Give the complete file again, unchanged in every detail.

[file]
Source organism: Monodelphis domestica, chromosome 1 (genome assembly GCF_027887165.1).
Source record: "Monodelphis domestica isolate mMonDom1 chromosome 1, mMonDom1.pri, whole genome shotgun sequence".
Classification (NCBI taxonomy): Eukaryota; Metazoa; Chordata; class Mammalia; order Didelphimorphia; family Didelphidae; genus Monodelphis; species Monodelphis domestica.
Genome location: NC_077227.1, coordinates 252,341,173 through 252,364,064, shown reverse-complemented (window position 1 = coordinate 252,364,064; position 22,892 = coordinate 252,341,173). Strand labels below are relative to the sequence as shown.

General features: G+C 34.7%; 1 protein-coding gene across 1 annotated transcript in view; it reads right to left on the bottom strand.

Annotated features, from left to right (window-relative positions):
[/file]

Source organism: Monodelphis domestica, chromosome 1 (genome assembly GCF_027887165.1).
Source record: "Monodelphis domestica isolate mMonDom1 chromosome 1, mMonDom1.pri, whole genome shotgun sequence".
Classification (NCBI taxonomy): Eukaryota; Metazoa; Chordata; class Mammalia; order Didelphimorphia; family Didelphidae; genus Monodelphis; species Monodelphis domestica.
Genome location: NC_077227.1, coordinates 252,341,173 through 252,364,064, shown reverse-complemented (window position 1 = coordinate 252,364,064; position 22,892 = coordinate 252,341,173). Strand labels below are relative to the sequence as shown.

General features: G+C 34.7%; 1 protein-coding gene across 1 annotated transcript in view; it reads right to left on the bottom strand.

Annotated features, from left to right (window-relative positions):